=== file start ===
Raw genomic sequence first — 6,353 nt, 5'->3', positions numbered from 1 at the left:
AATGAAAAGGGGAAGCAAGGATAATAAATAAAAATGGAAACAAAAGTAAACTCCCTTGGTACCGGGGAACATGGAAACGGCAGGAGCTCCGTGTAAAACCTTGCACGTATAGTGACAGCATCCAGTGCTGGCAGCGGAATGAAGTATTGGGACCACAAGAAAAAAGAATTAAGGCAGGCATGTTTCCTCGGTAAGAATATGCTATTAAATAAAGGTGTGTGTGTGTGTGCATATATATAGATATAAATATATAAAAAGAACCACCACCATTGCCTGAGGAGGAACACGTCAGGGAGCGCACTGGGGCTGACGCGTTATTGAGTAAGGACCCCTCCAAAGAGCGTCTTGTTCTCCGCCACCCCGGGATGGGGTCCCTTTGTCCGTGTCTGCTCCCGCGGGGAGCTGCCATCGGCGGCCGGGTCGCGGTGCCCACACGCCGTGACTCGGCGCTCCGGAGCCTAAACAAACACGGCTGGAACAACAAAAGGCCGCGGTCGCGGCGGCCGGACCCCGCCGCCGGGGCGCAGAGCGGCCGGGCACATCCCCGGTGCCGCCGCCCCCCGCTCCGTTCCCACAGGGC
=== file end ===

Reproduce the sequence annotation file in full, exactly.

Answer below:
Raw genomic sequence first — 6,353 nt, 5'->3', positions numbered from 1 at the left:
AATGAAAAGGGGAAGCAAGGATAATAAATAAAAATGGAAACAAAAGTAAACTCCCTTGGTACCGGGGAACATGGAAACGGCAGGAGCTCCGTGTAAAACCTTGCACGTATAGTGACAGCATCCAGTGCTGGCAGCGGAATGAAGTATTGGGACCACAAGAAAAAAGAATTAAGGCAGGCATGTTTCCTCGGTAAGAATATGCTATTAAATAAAGGTGTGTGTGTGTGTGCATATATATAGATATAAATATATAAAAAGAACCACCACCATTGCCTGAGGAGGAACACGTCAGGGAGCGCACTGGGGCTGACGCGTTATTGAGTAAGGACCCCTCCAAAGAGCGTCTTGTTCTCCGCCACCCCGGGATGGGGTCCCTTTGTCCGTGTCTGCTCCCGCGGGGAGCTGCCATCGGCGGCCGGGTCGCGGTGCCCACACGCCGTGACTCGGCGCTCCGGAGCCTAAACAAACACGGCTGGAACAACAAAAGGCCGCGGTCGCGGCGGCCGGACCCCGCCGCCGGGGCGCAGAGCGGCCGGGCACATCCCCGGTGCCGCCGCCCCCCGCTCCGTTCCCACAGGGC